By Ellen Campbell
I’ve just finished reading a book that I found so intensely interesting and well-written that I felt led to recommend it to others.
It is one of author David McCullough’s excellent books, The Great Bridge. Thinking it was McCullough’s newest after reading a newspaper review, I requested it at our library. Instead, I found it was copyrighted in 1972, but has been republished in 2012 with some additional notes. I believe I’ve read every one of his other books, but missed this one the first time around. His books are all documentaries, thoroughly researched, but they read like novels.
The Great Bridge is the story of engineer John Roebling who had the vision for this bridge (the longest suspension bridge in the world at the time) spanning the East River between Brooklyn and New York City. He drew the original plans and conceived of ways to do the job, but met with a freak fatal accident when the work was barely begun. His son, engineer Washington Roebling, took over the building of the bridge, which took fourteen years to construct, 1869 to 1883. If it had not been for the son’s skill and courage as well as his wife’s dedication, the bridge would never have been built. It met with opposition from some politicians and newspaper editors from the outset, and there were many delays.
One of the very worst problems was in the early stages of building the caissons that had to be sunk clear down to bedrock many feet below the surface. The mysterious disorder called “the bends” sickened a number of employees who had to descend to the bottom to work. No one was familiar with it at the time, though deep-sea divers encountered the same phenomenon later.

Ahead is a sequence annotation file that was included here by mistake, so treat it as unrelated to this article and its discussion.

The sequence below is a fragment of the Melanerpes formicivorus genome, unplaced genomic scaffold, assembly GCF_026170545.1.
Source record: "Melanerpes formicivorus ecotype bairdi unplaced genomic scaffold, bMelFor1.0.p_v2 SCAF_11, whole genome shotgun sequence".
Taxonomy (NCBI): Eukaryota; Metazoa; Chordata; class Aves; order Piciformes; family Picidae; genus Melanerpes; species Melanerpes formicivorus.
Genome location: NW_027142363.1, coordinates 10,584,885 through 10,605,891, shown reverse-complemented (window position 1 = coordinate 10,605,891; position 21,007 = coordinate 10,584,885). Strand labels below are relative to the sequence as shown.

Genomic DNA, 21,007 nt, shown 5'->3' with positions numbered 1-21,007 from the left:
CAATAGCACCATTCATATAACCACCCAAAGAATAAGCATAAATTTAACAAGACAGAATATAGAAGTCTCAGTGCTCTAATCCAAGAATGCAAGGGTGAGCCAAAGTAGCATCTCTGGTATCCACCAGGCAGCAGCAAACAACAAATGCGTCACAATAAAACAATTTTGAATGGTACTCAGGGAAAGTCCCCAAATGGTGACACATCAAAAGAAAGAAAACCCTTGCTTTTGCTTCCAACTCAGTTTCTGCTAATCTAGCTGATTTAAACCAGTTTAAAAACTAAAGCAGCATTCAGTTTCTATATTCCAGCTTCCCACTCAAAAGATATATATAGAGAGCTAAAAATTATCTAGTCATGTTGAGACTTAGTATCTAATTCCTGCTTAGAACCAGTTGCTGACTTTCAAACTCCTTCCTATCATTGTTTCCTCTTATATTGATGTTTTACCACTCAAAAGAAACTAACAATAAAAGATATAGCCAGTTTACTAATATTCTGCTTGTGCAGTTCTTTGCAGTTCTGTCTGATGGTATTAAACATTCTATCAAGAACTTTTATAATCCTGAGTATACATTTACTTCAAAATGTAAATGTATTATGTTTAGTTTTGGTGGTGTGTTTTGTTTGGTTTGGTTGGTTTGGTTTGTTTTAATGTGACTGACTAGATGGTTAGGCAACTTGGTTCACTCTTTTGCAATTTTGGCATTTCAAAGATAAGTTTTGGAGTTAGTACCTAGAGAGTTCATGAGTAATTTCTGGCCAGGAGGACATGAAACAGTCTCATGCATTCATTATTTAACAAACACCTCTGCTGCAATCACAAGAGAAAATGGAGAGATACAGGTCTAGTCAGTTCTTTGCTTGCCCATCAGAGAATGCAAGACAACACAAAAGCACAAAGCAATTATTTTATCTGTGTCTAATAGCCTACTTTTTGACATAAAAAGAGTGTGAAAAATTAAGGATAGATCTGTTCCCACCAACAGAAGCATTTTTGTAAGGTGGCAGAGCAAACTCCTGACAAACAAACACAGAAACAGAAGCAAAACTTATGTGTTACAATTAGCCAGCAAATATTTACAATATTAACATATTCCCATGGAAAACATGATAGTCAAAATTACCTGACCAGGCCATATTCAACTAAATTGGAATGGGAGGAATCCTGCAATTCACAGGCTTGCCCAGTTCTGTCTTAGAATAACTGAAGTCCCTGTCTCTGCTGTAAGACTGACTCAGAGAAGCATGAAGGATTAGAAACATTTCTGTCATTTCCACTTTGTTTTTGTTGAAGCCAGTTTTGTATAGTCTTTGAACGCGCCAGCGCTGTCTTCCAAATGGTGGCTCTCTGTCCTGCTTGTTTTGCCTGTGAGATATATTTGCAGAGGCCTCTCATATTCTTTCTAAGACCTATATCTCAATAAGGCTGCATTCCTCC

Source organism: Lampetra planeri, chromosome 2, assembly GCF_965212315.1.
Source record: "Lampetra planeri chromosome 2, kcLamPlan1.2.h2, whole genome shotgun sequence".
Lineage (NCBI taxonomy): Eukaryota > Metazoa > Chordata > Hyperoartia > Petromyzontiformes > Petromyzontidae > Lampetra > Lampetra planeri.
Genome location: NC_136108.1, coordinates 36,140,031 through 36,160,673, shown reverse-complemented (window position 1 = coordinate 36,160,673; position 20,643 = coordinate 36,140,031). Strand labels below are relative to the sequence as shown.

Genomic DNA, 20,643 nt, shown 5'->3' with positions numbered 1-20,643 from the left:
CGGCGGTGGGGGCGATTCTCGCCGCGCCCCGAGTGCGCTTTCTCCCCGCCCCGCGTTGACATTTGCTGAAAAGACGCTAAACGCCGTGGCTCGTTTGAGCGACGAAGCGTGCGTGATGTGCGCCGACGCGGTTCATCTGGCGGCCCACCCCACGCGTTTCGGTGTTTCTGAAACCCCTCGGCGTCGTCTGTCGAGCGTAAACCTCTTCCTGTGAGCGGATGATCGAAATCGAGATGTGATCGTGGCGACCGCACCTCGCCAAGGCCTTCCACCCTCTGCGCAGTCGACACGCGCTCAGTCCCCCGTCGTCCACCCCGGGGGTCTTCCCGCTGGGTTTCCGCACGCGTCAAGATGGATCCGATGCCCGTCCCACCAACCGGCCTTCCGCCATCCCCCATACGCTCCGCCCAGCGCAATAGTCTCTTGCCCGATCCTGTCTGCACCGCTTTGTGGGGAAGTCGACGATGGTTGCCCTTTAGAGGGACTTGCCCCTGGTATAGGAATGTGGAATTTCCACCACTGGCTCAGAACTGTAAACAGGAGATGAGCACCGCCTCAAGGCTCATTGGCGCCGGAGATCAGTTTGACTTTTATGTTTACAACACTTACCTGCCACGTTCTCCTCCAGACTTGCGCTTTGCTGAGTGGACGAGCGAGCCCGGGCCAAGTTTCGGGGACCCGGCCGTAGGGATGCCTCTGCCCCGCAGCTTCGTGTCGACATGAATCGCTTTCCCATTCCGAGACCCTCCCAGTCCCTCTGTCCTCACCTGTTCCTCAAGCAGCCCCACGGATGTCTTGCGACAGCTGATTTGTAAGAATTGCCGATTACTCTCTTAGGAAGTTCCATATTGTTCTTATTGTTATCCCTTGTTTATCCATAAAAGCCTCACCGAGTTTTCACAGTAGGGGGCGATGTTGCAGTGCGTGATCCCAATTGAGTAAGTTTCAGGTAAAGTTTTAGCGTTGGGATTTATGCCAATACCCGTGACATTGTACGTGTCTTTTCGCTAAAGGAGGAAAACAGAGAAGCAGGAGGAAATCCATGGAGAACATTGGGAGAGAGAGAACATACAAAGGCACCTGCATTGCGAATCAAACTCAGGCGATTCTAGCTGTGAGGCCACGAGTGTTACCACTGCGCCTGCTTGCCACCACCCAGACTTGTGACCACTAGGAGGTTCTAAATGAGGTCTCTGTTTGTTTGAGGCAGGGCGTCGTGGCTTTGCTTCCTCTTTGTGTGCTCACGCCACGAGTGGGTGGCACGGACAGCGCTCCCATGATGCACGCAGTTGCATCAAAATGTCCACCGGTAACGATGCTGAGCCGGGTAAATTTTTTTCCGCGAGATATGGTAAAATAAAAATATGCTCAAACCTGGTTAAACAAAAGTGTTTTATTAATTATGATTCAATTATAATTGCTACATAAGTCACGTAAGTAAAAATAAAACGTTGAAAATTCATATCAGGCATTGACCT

Chief Engineer Washington Roebling himself succumbed to it and remained in ill health the rest of his life. For the last few years of construction he didn’t even appear at the worksite. Instead, he sat in an upper window of his nearby house watching the proceedings through a telescope. Amazingly, from that remote supervision, when the sub-engineers brought problems to him he was able to figure out exactly how to solve them.
There are many interesting side issues mentioned in the book, including interaction with the infamous Tweed Gang. I was intrigued with it all, even the engineering diagrams. The book holds one’s interest through all the criticisms of the bridge, the outright skullduggery, accidents, wire fraud, and the fascinating description of spinning the suspension cables. My own emotions included fear and apprehension, then pure joy and exhilaration when the bridge was finished.
There was a huge celebration when the great bridge was dedicated on May 24, 1883 with special guests President Chester Arthur and Governor Grover Cleveland. Now, each time I catch a glimpse of the Brooklyn Bridge on a New York TV show or in a photograph, I recognize it and have a feeling of pride and ownership.
Diane Bartels will present a program “Sharpie: Nebraska’s Queen of the Air” on Tuesday, July 3rd at 10:00 a.m. at the Central City Public Library. This presentation is made possible by the Nebraska Humanities Council, the Nebraska Cultural Endowment and the Central City Public Library as part of the NHC Speakers Bureau.
Come and hear all about Evelyn Sharp, a pioneering, teenaged aviatrix who became a war hero. Sharp taught men to fly and was one of the first women to ferry US Army Air Force fighters during WWII, freeing men for combat.